So we come here of a Sunday to immerse ourselves anew in the texts and narratives of the prophetic imagination of Jesus and the prophets.

For in letting the images of the prophetic imagination wash over us, we are reminded of who we are—we are reminded of our baptismal identity which we are so prone to forget.

We are reminded when we come here that we are not a Social Security number, we are not what we buy or wear, we are not the sum of our net worth, we are not a cell phone user whose status depends on the number of text messages received—did you know, according to a recent study, that the practice of faking a cell phone conversation to impress by standers has become an increasingly common practice?

We are reminded when we come here of our true baptismal identity—that each of us is a child of God whose mystery and complexity is beyond any category or definition that society assigns to us.

After Alice has fallen down the rabbit hole and has shrunk to a mere ten inches, she meets up with a three inch caterpillar.

They look each other over for a while, and then the caterpillar says: “Who are you?”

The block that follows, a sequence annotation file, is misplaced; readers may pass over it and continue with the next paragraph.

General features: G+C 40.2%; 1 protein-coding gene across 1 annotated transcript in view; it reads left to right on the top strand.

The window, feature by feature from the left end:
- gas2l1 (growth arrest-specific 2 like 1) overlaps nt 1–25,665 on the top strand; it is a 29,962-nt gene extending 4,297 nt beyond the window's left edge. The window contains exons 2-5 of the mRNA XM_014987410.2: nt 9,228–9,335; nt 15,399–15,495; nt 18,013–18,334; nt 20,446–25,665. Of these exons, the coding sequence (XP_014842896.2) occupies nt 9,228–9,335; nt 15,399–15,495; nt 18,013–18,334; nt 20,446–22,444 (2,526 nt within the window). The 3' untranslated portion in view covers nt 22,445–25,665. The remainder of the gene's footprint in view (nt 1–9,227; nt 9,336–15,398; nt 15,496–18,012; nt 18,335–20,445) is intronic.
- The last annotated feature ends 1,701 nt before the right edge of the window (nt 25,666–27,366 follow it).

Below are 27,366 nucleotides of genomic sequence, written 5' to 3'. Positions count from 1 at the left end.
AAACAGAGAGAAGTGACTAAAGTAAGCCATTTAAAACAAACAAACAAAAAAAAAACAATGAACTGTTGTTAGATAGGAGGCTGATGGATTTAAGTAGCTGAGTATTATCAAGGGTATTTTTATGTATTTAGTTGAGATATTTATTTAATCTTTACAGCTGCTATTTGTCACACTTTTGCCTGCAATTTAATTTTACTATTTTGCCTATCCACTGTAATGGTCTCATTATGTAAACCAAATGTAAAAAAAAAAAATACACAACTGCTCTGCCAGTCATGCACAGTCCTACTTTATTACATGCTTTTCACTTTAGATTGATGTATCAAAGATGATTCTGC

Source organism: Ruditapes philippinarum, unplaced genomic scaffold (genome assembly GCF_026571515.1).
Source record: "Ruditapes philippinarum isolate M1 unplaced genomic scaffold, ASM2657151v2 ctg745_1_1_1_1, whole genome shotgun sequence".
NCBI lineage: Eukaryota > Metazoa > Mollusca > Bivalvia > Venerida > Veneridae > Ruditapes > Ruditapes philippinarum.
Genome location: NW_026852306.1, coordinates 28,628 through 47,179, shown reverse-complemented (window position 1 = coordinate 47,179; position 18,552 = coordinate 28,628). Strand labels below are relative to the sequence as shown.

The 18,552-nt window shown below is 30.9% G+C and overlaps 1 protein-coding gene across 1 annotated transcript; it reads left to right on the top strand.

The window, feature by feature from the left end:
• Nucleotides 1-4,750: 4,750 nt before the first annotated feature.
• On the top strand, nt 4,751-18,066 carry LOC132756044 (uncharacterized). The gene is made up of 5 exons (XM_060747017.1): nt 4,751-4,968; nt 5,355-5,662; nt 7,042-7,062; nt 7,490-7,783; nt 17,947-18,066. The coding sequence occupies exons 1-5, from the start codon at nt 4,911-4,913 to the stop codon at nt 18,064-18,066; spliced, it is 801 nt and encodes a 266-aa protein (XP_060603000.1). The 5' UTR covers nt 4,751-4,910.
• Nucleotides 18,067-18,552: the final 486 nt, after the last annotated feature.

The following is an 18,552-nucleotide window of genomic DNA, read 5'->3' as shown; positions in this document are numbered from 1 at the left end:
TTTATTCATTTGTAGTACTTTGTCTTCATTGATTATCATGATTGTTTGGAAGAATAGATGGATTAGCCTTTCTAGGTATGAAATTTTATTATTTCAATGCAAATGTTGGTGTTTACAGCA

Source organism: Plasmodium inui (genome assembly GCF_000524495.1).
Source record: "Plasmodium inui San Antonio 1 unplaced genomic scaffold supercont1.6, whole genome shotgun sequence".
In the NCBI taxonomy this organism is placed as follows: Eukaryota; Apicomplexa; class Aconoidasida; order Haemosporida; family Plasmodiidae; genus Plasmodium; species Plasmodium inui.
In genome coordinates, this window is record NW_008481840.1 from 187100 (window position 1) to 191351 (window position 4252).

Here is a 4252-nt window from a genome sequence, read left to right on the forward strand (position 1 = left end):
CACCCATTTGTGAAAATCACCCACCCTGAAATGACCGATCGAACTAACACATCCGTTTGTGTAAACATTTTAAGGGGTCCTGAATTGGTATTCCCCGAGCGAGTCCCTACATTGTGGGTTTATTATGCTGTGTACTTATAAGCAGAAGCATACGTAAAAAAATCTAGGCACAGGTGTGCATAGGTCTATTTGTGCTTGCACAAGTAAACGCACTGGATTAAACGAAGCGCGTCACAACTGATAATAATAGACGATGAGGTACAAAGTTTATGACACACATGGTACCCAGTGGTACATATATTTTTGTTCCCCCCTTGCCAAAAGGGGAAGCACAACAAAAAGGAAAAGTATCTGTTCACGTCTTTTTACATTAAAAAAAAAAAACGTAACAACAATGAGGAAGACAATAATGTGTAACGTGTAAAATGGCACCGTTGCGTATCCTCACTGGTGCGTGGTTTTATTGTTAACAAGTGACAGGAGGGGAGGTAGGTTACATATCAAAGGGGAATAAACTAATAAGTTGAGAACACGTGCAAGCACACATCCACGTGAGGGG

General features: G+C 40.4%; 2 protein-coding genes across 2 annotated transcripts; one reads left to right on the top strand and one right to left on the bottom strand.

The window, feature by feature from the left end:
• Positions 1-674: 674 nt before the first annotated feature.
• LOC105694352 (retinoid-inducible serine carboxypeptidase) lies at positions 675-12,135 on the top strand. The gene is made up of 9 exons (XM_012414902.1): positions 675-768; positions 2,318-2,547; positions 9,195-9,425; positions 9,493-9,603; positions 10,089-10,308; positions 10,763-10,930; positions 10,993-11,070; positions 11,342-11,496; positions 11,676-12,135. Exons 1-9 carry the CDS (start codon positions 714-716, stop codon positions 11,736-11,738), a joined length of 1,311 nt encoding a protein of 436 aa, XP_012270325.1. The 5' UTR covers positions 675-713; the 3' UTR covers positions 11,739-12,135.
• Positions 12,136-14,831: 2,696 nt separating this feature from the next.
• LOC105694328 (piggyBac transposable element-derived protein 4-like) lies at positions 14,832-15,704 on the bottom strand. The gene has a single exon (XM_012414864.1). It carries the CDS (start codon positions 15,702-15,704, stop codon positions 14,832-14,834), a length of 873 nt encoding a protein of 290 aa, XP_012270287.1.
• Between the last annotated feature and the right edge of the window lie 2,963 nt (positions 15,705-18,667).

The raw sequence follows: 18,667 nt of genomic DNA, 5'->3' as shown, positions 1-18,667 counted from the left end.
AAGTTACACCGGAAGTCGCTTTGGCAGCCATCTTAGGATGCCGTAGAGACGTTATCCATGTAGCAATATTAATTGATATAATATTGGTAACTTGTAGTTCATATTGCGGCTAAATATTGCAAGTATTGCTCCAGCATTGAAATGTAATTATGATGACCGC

And Alice, unaccustomed to being interrogated by a caterpillar, stammers: “I—I hardly know, sir, just at present….”

And the caterpillar tartly says: “Explain yourself!”

And Alice answers, “I can’t explain myself, I’m afraid, sir….”

And perhaps we as readers realize that we can’t explain ourselves either—that we are as befuddled as Alice when we try to answer the caterpillar’s question, “Who are you?”

Because, beneath our obvious biographical data, we are this inexplicable, indescribable mystery, a mystery both to ourselves and others which is what it means to be a child of God.

When our imagination is charged and rejuvenated by the prophetic imagination of Jesus and the prophets, we are able to imagine the suffering of others, even those whose circumstances are very different from our own.